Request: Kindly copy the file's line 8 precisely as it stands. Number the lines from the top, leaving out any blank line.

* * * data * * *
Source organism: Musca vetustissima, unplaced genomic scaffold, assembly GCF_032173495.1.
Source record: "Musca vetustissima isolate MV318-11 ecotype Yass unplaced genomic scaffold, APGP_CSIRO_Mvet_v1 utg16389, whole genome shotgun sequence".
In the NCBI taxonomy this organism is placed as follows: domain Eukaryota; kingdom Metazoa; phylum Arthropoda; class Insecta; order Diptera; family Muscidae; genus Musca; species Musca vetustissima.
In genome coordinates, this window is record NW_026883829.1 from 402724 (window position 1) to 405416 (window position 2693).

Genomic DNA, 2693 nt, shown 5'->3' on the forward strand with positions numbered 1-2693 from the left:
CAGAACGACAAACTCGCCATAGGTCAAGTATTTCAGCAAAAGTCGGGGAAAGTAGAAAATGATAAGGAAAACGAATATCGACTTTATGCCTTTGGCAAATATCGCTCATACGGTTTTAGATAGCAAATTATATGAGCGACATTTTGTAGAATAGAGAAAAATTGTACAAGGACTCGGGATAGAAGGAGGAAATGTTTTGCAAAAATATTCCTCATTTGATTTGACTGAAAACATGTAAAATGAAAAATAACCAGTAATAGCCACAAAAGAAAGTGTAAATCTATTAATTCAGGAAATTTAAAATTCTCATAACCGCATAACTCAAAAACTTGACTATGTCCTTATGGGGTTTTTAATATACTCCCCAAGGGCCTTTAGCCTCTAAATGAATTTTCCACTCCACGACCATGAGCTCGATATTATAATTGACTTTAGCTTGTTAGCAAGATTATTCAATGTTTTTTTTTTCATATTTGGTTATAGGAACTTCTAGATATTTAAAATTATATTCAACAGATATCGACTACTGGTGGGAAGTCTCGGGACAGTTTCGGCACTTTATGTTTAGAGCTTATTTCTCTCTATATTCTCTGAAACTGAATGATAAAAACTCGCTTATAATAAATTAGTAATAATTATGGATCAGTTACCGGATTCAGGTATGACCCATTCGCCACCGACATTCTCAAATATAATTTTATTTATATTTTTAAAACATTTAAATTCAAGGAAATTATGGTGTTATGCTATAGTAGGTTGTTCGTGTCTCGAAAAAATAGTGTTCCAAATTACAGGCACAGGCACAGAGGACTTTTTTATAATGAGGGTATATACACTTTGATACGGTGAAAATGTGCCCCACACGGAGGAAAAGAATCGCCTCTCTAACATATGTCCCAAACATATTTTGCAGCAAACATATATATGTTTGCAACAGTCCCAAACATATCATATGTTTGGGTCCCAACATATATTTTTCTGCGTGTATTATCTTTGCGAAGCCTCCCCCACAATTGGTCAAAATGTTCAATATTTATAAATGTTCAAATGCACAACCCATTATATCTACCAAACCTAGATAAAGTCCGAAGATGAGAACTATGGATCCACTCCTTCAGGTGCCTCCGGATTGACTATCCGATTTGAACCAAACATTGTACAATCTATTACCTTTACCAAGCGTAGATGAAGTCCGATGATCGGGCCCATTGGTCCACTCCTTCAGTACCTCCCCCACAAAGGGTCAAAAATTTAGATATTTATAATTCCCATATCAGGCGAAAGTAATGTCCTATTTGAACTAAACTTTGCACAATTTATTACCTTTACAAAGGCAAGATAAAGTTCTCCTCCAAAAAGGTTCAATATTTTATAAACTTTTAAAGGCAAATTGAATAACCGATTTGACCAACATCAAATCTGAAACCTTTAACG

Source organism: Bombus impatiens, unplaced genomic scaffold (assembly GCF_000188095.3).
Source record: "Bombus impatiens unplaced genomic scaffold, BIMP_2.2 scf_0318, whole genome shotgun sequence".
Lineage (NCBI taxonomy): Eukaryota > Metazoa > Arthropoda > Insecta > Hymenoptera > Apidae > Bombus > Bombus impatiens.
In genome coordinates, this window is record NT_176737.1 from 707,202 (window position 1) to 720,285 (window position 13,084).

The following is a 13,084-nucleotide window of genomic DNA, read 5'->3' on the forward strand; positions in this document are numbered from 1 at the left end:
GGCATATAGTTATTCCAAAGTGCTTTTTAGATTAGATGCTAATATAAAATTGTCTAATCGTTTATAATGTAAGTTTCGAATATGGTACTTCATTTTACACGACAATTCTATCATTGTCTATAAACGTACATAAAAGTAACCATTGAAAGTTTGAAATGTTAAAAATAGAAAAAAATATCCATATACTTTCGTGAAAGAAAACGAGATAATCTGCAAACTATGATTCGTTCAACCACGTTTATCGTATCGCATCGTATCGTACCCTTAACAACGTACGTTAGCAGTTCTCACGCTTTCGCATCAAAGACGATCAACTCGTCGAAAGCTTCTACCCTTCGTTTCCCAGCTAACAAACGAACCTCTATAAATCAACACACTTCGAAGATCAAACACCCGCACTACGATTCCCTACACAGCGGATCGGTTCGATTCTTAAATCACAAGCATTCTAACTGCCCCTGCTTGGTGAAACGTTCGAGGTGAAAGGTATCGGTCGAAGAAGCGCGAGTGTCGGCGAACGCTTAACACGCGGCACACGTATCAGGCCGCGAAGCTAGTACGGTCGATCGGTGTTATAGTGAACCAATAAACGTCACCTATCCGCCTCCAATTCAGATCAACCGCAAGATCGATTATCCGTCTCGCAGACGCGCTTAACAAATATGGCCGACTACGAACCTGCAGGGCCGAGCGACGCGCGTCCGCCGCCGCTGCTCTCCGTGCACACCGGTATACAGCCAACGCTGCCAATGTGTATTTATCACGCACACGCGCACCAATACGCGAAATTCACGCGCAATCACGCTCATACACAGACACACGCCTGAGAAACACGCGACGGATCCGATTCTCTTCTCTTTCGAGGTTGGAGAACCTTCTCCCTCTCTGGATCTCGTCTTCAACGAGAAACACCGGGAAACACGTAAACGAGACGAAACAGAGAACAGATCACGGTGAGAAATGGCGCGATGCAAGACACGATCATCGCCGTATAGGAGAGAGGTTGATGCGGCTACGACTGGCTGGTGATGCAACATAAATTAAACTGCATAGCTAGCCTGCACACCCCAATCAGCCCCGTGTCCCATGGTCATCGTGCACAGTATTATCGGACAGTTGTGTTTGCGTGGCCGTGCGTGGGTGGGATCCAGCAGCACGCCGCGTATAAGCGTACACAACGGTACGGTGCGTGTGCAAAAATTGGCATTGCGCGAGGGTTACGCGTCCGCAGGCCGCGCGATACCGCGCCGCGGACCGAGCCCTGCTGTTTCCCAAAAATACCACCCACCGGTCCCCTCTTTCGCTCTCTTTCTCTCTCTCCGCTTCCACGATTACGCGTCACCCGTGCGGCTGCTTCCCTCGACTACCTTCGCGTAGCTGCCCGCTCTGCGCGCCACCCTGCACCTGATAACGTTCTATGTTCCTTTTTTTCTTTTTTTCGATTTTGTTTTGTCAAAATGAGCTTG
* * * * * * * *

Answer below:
Source record: "Bombus impatiens unplaced genomic scaffold, BIMP_2.2 scf_0318, whole genome shotgun sequence".